The international competitiveness of an economy is a central goal of economic policy. But how can this competitiveness be measured? One important indicator is the “Terms of Trade.” (TOT)

#1 The concept of international competitiveness

In the study of economics, there is no consensus on what is meant by “international competitiveness.” One of the best-known definitions comes from Bela Balassa, who describes competitiveness as the “ability to sell.”

However, the ability to sell one’s products in the market does not fully describe competitiveness. If a company lowers its prices far enough, it can always sell its products. However, it will not earn any profit and may even suffer losses. Competitiveness, therefore, also includes the “ability to earn.”

international competitiveness

#2 What is the goal of international competitiveness?

One goal of high competitiveness is to increase the volume of goods and services available to the economy for consumption and investment purposes. However, this goal should not be pursued “at any price.”

If a country pursues the goal of inclusive and ecologically sustainable economic growth, low labor costs, low environmental costs, etc., these, unfortunately, are not appropriate instruments for increasing competitiveness.

However, the aim can be to offer high-quality products that meet high demand on the world market. Increased demand leads to rising prices. Then, by selling one’s own products to the rest of the world, the quantity of imported goods exchanged for them becomes greater over time. “Terms of Trade can express this real exchange ratio.

international competitiveness

#3 International Competitiveness and Terms of Trade

The Terms of Trade indicate how many units of an import good (or units of a bundle of import goods) the country receives for one unit of its export good (or one unit of a bundle of export goods).

An improvement in the Terms of Trade means that the country can sell its products on the world market, receiving more import good units for one unit of its export good. Domestic products are thus deemed so attractive – and thus competitive – by consumers abroad that they are willing to pay an increasing price.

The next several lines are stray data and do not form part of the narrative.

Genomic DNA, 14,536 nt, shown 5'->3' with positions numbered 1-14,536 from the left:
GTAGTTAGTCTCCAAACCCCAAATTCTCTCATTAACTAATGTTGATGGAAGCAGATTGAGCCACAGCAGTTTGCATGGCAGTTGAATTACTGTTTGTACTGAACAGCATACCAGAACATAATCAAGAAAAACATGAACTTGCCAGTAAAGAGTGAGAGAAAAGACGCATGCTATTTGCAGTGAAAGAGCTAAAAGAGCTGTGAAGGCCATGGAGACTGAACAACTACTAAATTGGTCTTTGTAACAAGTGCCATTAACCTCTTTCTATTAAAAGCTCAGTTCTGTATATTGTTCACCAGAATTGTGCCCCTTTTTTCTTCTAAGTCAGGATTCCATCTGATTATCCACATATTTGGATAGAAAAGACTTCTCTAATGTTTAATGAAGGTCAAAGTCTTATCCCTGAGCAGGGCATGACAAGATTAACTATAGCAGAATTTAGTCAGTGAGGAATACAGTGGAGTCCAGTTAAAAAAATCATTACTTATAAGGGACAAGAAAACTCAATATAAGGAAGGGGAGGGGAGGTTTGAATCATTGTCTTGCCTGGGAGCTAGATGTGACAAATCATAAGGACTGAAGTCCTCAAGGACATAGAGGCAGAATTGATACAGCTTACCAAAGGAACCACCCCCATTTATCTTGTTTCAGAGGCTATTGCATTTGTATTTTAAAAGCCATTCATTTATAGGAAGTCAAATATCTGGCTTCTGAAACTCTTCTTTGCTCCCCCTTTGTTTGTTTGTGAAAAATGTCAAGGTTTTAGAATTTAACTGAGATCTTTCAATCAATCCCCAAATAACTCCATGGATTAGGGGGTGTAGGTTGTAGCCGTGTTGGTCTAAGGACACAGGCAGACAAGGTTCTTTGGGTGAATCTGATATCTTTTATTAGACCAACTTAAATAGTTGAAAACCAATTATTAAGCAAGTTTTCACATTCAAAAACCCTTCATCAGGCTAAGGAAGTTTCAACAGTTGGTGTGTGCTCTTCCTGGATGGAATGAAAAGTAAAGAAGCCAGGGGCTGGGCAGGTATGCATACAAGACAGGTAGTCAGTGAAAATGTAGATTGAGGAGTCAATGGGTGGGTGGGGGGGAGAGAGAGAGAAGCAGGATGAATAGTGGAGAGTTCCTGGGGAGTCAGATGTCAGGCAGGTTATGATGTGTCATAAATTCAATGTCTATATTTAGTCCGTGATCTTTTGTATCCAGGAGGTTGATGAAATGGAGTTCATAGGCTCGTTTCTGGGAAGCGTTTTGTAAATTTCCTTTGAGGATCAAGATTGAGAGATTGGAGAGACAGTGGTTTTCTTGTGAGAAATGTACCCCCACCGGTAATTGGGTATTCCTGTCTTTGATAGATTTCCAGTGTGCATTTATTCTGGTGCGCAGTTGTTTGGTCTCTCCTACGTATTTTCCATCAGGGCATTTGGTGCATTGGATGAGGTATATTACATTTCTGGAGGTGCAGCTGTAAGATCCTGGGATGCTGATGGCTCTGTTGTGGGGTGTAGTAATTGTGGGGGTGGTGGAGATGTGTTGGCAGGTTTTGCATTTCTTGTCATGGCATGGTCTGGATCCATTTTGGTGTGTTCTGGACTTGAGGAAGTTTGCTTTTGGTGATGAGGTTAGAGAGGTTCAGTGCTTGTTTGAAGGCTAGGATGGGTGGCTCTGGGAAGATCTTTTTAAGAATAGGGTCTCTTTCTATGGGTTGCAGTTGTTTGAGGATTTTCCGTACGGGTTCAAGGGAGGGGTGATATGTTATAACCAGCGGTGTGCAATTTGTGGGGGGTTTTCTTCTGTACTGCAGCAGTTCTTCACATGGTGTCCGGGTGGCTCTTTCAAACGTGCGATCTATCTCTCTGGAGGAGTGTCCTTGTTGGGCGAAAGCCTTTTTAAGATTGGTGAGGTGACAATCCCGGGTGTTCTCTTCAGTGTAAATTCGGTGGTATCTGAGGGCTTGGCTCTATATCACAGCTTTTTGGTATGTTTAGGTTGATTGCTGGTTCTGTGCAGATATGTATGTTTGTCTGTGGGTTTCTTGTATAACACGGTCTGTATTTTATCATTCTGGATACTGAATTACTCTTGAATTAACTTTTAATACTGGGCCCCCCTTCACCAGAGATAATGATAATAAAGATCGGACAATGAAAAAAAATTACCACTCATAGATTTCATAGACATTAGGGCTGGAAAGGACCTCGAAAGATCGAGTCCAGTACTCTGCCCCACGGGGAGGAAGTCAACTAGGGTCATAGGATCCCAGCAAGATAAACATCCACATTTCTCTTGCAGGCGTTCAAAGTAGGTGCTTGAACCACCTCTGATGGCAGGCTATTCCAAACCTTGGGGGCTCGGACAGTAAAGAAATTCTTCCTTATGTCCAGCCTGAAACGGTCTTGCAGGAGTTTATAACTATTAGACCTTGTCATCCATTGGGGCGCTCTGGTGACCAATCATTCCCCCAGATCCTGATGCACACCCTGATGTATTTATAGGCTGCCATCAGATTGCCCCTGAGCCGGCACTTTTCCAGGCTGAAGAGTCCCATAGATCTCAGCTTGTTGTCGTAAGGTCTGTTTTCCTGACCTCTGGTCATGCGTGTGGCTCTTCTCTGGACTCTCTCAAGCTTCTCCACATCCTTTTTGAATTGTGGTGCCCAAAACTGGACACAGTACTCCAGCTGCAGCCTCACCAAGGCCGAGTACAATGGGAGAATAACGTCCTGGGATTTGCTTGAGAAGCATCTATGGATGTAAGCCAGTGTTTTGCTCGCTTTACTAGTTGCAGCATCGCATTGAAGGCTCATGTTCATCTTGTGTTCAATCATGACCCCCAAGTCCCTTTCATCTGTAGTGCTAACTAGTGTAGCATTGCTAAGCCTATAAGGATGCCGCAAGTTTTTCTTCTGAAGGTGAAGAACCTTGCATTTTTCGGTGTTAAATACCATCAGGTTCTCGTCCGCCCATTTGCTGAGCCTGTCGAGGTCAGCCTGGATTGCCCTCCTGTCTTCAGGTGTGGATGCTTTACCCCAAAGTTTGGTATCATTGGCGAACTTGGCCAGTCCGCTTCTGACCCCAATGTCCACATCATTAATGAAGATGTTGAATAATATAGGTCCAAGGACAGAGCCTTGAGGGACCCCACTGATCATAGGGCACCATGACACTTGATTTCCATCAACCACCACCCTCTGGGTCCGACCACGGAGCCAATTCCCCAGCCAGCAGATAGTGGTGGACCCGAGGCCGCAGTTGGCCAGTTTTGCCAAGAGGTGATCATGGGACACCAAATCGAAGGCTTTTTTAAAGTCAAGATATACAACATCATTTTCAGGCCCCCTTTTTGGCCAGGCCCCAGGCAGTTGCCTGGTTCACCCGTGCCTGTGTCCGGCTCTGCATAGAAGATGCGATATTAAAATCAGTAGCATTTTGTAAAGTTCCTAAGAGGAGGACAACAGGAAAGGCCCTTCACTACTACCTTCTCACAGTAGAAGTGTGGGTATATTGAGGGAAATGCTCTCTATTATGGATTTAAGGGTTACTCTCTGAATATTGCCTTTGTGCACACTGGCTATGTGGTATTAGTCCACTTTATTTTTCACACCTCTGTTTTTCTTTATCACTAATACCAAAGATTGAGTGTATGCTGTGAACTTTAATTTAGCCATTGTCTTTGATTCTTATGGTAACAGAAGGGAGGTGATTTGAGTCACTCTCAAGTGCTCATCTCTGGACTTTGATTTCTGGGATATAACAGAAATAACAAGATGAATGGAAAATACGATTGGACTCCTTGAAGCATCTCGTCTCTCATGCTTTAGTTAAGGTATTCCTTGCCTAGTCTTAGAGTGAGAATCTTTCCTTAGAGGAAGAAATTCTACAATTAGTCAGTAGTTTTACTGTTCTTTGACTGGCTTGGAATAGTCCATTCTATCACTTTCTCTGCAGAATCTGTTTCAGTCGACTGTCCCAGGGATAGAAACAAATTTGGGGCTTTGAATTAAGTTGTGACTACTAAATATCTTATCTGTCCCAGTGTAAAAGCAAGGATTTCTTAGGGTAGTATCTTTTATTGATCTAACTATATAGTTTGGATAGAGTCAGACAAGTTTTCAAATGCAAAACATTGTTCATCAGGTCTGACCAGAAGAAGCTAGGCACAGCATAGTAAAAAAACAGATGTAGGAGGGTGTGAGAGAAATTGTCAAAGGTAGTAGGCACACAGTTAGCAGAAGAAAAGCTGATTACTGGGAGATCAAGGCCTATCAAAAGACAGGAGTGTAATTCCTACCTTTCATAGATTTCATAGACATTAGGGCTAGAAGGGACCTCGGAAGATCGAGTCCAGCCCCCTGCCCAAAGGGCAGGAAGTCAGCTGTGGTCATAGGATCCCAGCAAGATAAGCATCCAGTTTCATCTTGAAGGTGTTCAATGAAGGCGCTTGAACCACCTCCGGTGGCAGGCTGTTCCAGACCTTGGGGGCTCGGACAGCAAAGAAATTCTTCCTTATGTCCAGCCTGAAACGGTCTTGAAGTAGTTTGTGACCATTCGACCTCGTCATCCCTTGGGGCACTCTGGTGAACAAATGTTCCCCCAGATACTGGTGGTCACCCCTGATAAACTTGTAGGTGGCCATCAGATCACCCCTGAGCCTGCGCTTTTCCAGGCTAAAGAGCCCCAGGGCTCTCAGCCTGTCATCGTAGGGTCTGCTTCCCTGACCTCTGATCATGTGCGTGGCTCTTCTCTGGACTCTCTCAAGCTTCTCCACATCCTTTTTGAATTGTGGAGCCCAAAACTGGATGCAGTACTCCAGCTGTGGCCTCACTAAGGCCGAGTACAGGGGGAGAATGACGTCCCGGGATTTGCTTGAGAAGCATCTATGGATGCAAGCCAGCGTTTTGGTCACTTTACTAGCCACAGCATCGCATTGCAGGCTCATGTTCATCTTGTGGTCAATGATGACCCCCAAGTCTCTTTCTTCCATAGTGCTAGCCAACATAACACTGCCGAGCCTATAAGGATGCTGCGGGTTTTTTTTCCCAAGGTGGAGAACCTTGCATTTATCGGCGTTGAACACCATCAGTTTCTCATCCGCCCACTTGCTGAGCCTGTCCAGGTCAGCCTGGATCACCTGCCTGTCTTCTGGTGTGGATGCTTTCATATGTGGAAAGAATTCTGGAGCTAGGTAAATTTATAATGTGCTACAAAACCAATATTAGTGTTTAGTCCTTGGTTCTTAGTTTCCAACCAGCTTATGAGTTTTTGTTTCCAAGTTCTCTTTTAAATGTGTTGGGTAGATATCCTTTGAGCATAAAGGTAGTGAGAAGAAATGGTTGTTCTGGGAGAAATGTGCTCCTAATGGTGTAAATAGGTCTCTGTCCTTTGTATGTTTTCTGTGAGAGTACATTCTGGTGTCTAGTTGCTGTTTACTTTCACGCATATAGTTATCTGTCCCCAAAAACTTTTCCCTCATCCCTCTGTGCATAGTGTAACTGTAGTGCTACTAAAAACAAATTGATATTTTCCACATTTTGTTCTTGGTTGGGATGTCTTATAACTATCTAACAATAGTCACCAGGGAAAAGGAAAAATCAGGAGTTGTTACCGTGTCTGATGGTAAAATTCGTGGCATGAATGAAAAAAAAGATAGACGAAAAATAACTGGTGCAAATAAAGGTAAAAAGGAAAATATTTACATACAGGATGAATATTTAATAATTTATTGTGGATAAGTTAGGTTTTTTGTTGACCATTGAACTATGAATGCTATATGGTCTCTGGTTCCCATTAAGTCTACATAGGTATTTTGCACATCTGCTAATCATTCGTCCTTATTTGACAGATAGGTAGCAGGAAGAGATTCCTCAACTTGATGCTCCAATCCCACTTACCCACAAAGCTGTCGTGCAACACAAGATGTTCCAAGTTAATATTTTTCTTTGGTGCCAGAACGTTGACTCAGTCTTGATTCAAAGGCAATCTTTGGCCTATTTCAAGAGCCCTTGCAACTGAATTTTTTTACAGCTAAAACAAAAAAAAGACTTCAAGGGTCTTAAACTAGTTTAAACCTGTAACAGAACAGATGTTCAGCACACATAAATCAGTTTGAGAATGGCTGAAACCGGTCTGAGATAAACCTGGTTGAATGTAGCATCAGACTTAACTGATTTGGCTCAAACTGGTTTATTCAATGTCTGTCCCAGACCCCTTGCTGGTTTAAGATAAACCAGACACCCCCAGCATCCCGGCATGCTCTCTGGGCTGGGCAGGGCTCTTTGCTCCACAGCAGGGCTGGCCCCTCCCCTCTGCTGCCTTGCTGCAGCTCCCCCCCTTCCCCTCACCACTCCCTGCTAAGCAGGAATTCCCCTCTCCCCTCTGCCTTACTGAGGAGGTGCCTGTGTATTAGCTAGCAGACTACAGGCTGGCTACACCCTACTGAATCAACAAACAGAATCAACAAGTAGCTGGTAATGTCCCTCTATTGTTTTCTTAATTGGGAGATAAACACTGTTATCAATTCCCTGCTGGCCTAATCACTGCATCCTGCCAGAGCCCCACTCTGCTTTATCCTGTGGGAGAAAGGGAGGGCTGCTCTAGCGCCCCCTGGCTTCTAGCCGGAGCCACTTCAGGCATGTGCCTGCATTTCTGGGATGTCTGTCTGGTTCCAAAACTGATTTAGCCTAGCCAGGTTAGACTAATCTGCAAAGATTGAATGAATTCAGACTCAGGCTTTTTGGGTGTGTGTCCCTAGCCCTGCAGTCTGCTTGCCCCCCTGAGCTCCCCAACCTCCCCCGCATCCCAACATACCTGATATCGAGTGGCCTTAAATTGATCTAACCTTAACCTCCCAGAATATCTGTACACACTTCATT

Therefore, an economy can be considered internationally competitive if it succeeds in selling its products on the world market without the Terms of Trade deteriorating. And when the Terms of Trade improve, the competitiveness of the economy increases.

The level of a country’s Terms of Trade depends essentially on two prices:

  • Price of export goods: If the prices of a country’s export goods rise, this means an improvement in the country’s international competitiveness as measured by the Terms of Trade. At first glance, this sounds paradoxical because low prices are actually an expression of low production costs. In turn, low production costs are an indicator of high competitiveness in the sense of “ability to sell.”
  • Price of imported goods: If the prices of a country’s imported goods fall, this means an improvement in the domestic Terms of Trade. At first glance, this also seems counterintuitive because falling prices for foreign products are a competitive advantage for the foreign country.

These contradictory assessments can be resolved if a distinction is made between the perspective of companies and the perspective of private households or consumers.

international competitiveness

#4 Competitiveness from the perspective of producers and consumers

For producers (i.e., companies), high competitiveness is when the prices of their own products are relatively low (then the company can sell a lot) and the prices of other companies are relatively high (because then these competitors can sell little.)

For a consumer, the situation is different: He earns his income by selling his labor. To earn a high income, the private household (consumer) is interested in high wages, i.e., getting a high price for his product (service). However, the consumer prefers the prices of the products he buys from companies to be as low as possible, so the household’s income, has a high purchasing power.

An improvement in a country’s Terms of Trade has two key benefits for the country concerned. First, with rising Terms of Trade, domestic industry products are considered attractive products in the rest of the world (competitive effect). This safeguards domestic production, employment, and income. Second, for a given quantity of its export goods, the domestic market receives an increasing quantity of import goods. This improves consumption and investment opportunities at home because the quantity of available goods increases (wealth effect).

international competitiveness

#5 Economic policy implications

Various measures are available to increase the Terms of Trade. Measures to increase the prices of domestic products include labor productivity, technological progress, and innovation. The domestic market has no direct influence on the prices of products imported from abroad. Nevertheless, these prices can be lowered by reducing tariffs and other trade barriers, and the development of substitutes can reduce dependence on import prices.

international competitiveness